You can use the outline below to make sure your post includes all information required by the rubric. Write in complete sentences with 1-2 paragraphs for each section. You can use the section headers if you like, but do not include the questions.

Idea and Inspiration
• What did you decide to create for this project? How does this project idea relate to your course topic?Design Process
• What design influences or principles inspired you? What research did you do to inform your design and idea?
• What is the significance of the elements in your design?
• What was your design process, from beginning to end? (Use terms and principles from the course readings to explain your design choices.)Technical Detail
• How did you collect or create the elements used to create your project?
• What was your process for constructing your project using Adobe software? What tools and techniques did you use?
• What technical challenges did you encounter with the software or specific tools? What solutions did you find, and do you have tips for anyone else encountering the same problem?Sources and Materials
• Cite any materials used in your project that you did not create yourself. (The Logo Project typically doesn’t make as much use of outside materials as the other projects do, but this may include fonts, images used for reference, etc.)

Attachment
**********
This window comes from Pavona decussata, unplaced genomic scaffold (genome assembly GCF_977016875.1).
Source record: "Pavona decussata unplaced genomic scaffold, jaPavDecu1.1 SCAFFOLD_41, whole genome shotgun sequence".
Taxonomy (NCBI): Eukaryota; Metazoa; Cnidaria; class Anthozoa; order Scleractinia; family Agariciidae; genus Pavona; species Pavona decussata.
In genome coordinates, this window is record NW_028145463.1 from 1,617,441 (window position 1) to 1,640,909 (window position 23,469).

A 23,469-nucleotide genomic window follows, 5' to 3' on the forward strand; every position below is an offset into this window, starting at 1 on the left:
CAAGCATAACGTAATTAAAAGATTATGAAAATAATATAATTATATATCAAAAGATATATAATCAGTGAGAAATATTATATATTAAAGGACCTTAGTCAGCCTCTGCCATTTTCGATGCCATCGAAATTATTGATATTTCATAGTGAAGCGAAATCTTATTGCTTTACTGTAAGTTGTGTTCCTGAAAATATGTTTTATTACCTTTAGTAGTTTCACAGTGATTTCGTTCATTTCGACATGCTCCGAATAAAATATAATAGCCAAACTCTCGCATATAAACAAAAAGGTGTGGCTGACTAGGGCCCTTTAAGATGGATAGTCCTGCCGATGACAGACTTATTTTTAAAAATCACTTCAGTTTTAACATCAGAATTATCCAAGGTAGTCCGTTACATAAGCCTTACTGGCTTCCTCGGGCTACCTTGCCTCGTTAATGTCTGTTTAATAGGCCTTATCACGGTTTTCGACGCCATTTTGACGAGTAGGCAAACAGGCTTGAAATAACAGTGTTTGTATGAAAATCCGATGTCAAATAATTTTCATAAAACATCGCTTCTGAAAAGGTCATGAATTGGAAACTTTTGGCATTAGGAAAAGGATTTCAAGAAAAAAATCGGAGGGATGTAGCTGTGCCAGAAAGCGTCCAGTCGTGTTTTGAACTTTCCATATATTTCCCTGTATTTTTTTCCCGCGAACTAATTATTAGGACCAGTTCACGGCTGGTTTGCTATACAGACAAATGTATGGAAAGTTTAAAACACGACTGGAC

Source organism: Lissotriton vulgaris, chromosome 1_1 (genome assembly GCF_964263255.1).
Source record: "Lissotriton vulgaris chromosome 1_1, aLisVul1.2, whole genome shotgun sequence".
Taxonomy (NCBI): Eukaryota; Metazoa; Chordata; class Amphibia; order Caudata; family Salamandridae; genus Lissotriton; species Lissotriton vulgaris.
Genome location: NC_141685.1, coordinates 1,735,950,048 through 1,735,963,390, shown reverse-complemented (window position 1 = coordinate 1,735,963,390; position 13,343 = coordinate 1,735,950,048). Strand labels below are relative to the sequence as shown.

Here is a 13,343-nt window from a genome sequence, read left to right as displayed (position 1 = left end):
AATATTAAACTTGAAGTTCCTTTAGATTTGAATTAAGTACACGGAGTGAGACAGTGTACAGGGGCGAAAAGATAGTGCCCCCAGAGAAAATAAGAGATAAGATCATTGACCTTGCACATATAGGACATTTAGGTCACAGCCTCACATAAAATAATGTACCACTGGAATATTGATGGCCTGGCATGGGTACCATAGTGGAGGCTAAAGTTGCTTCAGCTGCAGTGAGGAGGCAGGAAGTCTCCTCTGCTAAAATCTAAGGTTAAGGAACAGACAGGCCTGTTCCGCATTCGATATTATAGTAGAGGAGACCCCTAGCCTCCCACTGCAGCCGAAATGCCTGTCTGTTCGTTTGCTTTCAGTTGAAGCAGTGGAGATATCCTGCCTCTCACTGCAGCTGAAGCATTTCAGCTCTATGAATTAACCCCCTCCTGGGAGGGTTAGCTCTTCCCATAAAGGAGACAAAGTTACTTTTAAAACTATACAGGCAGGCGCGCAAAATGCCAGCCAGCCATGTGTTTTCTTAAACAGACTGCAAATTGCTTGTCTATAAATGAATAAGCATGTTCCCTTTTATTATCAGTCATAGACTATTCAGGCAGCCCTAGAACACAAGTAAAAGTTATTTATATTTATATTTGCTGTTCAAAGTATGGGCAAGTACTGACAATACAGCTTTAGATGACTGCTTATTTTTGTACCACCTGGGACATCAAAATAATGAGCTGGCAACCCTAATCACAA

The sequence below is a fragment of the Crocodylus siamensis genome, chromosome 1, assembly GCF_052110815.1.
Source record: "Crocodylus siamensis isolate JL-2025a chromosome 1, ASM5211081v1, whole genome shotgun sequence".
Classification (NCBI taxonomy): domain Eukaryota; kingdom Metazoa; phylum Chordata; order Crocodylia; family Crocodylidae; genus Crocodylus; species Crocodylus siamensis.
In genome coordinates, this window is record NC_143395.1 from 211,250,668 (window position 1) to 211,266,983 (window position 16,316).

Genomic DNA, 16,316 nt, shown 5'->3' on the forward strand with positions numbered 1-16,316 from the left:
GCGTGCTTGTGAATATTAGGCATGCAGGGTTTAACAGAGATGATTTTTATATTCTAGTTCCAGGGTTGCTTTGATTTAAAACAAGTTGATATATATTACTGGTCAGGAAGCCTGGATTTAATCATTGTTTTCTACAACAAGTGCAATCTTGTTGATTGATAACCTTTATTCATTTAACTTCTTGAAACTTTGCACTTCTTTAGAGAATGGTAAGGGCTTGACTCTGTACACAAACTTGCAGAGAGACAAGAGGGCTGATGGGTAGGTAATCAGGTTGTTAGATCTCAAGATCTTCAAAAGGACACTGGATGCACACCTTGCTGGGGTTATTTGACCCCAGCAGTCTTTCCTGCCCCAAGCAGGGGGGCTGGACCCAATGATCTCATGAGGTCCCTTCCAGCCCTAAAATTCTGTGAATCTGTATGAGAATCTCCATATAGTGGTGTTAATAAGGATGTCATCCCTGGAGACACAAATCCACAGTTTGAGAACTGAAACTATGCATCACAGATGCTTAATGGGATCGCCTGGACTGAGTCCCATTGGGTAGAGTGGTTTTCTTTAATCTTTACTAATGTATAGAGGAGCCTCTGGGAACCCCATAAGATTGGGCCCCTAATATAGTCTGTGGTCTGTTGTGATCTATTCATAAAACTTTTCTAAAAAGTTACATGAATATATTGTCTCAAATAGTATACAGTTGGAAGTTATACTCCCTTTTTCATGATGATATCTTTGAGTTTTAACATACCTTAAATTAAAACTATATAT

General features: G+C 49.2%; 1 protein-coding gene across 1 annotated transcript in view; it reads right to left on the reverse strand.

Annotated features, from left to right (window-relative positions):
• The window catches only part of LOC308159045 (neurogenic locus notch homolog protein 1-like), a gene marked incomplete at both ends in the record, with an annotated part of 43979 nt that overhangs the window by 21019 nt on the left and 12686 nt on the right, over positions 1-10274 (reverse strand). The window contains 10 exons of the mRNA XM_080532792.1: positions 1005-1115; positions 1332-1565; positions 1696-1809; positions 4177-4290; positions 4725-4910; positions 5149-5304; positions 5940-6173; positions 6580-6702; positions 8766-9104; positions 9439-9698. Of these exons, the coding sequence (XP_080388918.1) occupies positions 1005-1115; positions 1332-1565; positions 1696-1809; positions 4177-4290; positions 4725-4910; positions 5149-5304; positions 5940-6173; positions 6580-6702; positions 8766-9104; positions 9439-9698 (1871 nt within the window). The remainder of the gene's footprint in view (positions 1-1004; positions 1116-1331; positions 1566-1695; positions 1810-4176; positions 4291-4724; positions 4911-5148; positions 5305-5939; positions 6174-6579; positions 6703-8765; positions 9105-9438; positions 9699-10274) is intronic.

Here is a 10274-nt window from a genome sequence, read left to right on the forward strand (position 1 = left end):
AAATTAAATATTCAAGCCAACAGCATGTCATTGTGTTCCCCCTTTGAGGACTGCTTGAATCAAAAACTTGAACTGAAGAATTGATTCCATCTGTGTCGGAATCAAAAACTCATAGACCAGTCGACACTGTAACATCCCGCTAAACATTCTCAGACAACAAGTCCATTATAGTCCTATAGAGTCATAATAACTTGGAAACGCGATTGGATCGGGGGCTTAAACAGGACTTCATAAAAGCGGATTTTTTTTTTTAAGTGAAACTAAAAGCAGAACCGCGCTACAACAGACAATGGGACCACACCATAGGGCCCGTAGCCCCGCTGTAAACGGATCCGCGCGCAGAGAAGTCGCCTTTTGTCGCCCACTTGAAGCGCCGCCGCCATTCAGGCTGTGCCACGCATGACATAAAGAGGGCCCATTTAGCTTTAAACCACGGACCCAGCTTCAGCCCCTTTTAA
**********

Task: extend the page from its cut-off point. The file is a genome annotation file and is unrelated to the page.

5. Submit Your Post to Blackboard

To complete the Draft Logo Project assignment, submit the URL of your completed blog post to the appropriate dropbox in Blackboard.

Note: You must submit the direct link to your specific post, not the generic link to your blog.

Grading Criteria

The Draft Logo Project will be graded for completion, with full credit awarded as long as a published post containing the draft image and written blog post is correctly submitted to Blackboard. The multimedia project draft may be rough as long as it demonstrates progress toward the final version.

Logo Project Feedback